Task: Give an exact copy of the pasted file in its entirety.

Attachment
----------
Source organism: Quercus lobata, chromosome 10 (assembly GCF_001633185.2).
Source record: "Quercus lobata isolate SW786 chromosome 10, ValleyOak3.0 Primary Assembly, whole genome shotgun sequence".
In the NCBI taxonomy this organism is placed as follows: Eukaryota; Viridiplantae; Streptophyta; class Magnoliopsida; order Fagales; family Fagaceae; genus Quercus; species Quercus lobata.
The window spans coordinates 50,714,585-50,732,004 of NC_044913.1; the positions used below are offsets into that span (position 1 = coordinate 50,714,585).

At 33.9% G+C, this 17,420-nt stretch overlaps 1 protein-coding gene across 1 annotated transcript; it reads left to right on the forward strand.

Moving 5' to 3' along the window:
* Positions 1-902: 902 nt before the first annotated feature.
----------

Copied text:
Source organism: Quercus lobata, chromosome 10 (assembly GCF_001633185.2).
Source record: "Quercus lobata isolate SW786 chromosome 10, ValleyOak3.0 Primary Assembly, whole genome shotgun sequence".
In the NCBI taxonomy this organism is placed as follows: Eukaryota; Viridiplantae; Streptophyta; class Magnoliopsida; order Fagales; family Fagaceae; genus Quercus; species Quercus lobata.
The window spans coordinates 50,714,585-50,732,004 of NC_044913.1; the positions used below are offsets into that span (position 1 = coordinate 50,714,585).

At 33.9% G+C, this 17,420-nt stretch overlaps 1 protein-coding gene across 1 annotated transcript; it reads left to right on the forward strand.

Moving 5' to 3' along the window:
* Positions 1-902: 902 nt before the first annotated feature.